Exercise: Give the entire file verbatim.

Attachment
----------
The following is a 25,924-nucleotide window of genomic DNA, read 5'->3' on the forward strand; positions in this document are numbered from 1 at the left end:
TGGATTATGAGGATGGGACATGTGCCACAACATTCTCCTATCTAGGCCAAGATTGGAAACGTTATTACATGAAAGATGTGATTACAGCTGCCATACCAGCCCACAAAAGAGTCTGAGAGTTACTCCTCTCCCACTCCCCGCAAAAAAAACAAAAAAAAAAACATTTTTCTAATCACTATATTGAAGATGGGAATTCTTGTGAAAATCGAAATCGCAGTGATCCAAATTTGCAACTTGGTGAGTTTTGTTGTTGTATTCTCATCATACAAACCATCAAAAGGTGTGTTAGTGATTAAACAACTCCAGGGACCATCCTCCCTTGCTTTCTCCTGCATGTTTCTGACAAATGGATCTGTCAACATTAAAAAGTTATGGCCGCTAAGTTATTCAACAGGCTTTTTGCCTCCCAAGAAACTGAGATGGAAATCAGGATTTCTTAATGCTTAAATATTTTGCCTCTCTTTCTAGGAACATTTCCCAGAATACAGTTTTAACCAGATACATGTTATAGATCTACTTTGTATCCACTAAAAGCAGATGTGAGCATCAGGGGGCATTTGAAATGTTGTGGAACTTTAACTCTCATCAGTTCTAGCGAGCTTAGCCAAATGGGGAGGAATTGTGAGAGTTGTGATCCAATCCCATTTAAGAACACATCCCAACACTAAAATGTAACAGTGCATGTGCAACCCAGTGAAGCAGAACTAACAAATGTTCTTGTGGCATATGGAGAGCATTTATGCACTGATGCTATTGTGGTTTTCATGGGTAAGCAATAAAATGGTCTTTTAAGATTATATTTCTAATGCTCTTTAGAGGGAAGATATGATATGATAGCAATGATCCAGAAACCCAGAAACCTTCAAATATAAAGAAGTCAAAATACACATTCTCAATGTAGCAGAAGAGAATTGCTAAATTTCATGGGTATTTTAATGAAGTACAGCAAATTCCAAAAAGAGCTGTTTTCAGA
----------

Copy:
The following is a 25,924-nucleotide window of genomic DNA, read 5'->3' on the forward strand; positions in this document are numbered from 1 at the left end:
TGGATTATGAGGATGGGACATGTGCCACAACATTCTCCTATCTAGGCCAAGATTGGAAACGTTATTACATGAAAGATGTGATTACAGCTGCCATACCAGCCCACAAAAGAGTCTGAGAGTTACTCCTCTCCCACTCCCCGCAAAAAAAACAAAAAAAAAAACATTTTTCTAATCACTATATTGAAGATGGGAATTCTTGTGAAAATCGAAATCGCAGTGATCCAAATTTGCAACTTGGTGAGTTTTGTTGTTGTATTCTCATCATACAAACCATCAAAAGGTGTGTTAGTGATTAAACAACTCCAGGGACCATCCTCCCTTGCTTTCTCCTGCATGTTTCTGACAAATGGATCTGTCAACATTAAAAAGTTATGGCCGCTAAGTTATTCAACAGGCTTTTTGCCTCCCAAGAAACTGAGATGGAAATCAGGATTTCTTAATGCTTAAATATTTTGCCTCTCTTTCTAGGAACATTTCCCAGAATACAGTTTTAACCAGATACATGTTATAGATCTACTTTGTATCCACTAAAAGCAGATGTGAGCATCAGGGGGCATTTGAAATGTTGTGGAACTTTAACTCTCATCAGTTCTAGCGAGCTTAGCCAAATGGGGAGGAATTGTGAGAGTTGTGATCCAATCCCATTTAAGAACACATCCCAACACTAAAATGTAACAGTGCATGTGCAACCCAGTGAAGCAGAACTAACAAATGTTCTTGTGGCATATGGAGAGCATTTATGCACTGATGCTATTGTGGTTTTCATGGGTAAGCAATAAAATGGTCTTTTAAGATTATATTTCTAATGCTCTTTAGAGGGAAGATATGATATGATAGCAATGATCCAGAAACCCAGAAACCTTCAAATATAAAGAAGTCAAAATACACATTCTCAATGTAGCAGAAGAGAATTGCTAAATTTCATGGGTATTTTAATGAAGTACAGCAAATTCCAAAAAGAGCTGTTTTCAGA